BPIF Legal is a limited company that is 100% owned by the association. The management board has just two members — myself and the CEO of the association.

I qualified as a lawyer at the age of 40, and I’ve seen life outside the law. I’ve heard of the concerns that ABSs will erode professionalism and ethics. In my opinion, those concerns are a reaction to a new way of doing things. That is the problem with lawyers — they are risk averse. Any change means risk, so they don’t like it. Of course you need robust regulation. But if you have that, what is the real threat to professionalism? In addition, companies are very keen to maintain the value of their brand — it is typically their biggest selling point and they will do everything they can to make sure their brand is not sullied by unethical behavior.

As regards conflicts of interest and other ethical matters, I think it is disingenuous of lawyers to argue that they don’t already have these same pressures on them. If they can handle them, then why can’t an alternative structure?

We are just a little minnow in all this. We have a very narrow focus — we just want to be able to charge our members for the legal services that we provide to them and in doing so be able to expand the services that we are able to provide. Our members are SMEs. There is very little difference between them and your average consumer. BPIF Legal offers a way for these SMEs to have their legal needs addressed in way that was not available to them before. With us, they can get a lawyer involved much earlier than they otherwise would, and this is very beneficial for them.

We are glad that we have obtained an ABS license. The licensing process was long and difficult, but now, within the bounds of the regulatory framework we are free to work in the manner we choose, with the clients we choose.

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In-House as Source of Revenue

Archana Makol, Director, BT Law Ltd

The shift that BT Law took is not a big shift. We went from offering certain services to our internal client to offering the same services to other, external clients.

BT Law Ltd. is a wholly owned BT group company. Acquiring ABS status in March, 2013, BT Law draws upon the expertise and resources of its in-house legal department to provide legal and claims handling services to external corporate clients, in the areas of motor claims, public liability, employers’ liability and employment law. Archana Makol is both Director of BT Law and Chief Counsel at BT.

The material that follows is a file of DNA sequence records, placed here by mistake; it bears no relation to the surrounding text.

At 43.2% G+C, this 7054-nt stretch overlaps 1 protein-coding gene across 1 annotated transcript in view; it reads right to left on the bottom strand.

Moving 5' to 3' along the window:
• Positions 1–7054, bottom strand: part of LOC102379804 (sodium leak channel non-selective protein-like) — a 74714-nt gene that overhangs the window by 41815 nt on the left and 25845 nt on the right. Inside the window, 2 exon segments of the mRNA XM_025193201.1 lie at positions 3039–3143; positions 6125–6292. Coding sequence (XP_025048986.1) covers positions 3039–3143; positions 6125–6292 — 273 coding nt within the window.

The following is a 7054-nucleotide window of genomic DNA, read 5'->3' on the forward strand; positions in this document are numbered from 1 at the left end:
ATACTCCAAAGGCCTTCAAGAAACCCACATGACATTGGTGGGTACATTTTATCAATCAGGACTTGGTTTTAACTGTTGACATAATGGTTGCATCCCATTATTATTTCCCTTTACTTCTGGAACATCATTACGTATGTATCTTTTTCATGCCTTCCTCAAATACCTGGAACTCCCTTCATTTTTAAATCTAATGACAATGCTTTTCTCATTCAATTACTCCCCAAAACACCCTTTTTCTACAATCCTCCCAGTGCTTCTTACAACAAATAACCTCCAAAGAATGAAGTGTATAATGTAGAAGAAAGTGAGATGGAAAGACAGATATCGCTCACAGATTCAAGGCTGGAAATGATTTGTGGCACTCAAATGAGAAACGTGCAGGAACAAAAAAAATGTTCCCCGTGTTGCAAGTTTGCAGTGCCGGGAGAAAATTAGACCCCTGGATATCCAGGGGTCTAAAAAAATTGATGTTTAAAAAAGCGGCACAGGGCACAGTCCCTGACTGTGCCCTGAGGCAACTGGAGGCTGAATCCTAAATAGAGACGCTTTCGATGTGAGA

BT has a large in-house legal department — about 450 people worldwide — a number that includes lawyers and nonlawyers. BT is unusual in how it has chosen to manage its casualty property and employment law risks. Most companies outsource some or all of these — BT does not.

Just under 20 years ago BT began collecting all its volume claims handling work into one location. There was no need for that location to be in a high-cost hub like London, so Sheffield, a town in northern England was chosen. Initially the focus was on handling BT’s own property damage claim work: how can we develop a process and technology for it? How can we be sure that we claim the monies owed to us rather than let it leak through poor processes? Over a period of 10 years, we enlarged the scope of that work to include third party claims to the business, employee injury claims, and eventually motor vehicle claims. BT was not completely happy with the service it was receiving from external service providers, and so it brought all of that work in-house. At the same time, our employment law team was developing its practice based in the Midlands and London.

When an in-house department builds this kind of service, it does not do it with profit in mind. It builds it on the basis that everyone wants more for less, so you must be efficient, you must have well-managed work flows and you must understand the data and trends.

The brand of our business is critical. Regardless of whether a claim is big or small, the people handling the claim are the face of the business, and they need to take care. This does not mean an open checkbook — to the contrary. It means handling each claim with the bigger picture in mind. It means being firm, but also decent and polite, it means taking a customer service approach, it means keeping a lookout for fraudulent claims. Those are not things that our external service providers — including some external lawyers — necessarily did, or did well.

By about 2010 we had it all pretty much in place. Our internal clients were extremely happy with our service having decided to bring some outsourced elements back in.

Even though the Legal Services Act was not adopted until 2007, we had known for some time that changes were afoot. Indeed, we, as an in-house team, had been approached a few times and asked to act for other companies. At the end of a case, some opponents had come to us and asked, “Would you do that for us next time?” I believe they saw that we handled claims in a clean and fair manner, and that we did what we said we would do, when we said we would do it.

It was flattering to be asked but of course we couldn’t represent them. As in-house counsel, we could only act on behalf of our employer.

But it got us thinking. We started to improve our processes even further, with the possibility of one day offering it to external clients. There are ways you can work in-house that need to be refined for external clients. For example, we reviewed how we managed money, our business continuity plans, and our IT. It was quite a wait from 2007 when the Legal Services Act was passed until 2012 when the first ABSs were authorized. That gave us time to get our act together.

What has been key for us has been the ability to offer a genuine cradle to grave service to all of our clients, in-house and external. We aim to have the same person handle a claim from the time the incident occurs right up to the Court of Appeal if necessary. This is more efficient than having a claim change hands at several points as it progresses, and it gives our team the ability to track trends. In order to be able to offer this to others as a legal service including litigation, we needed an ABS license.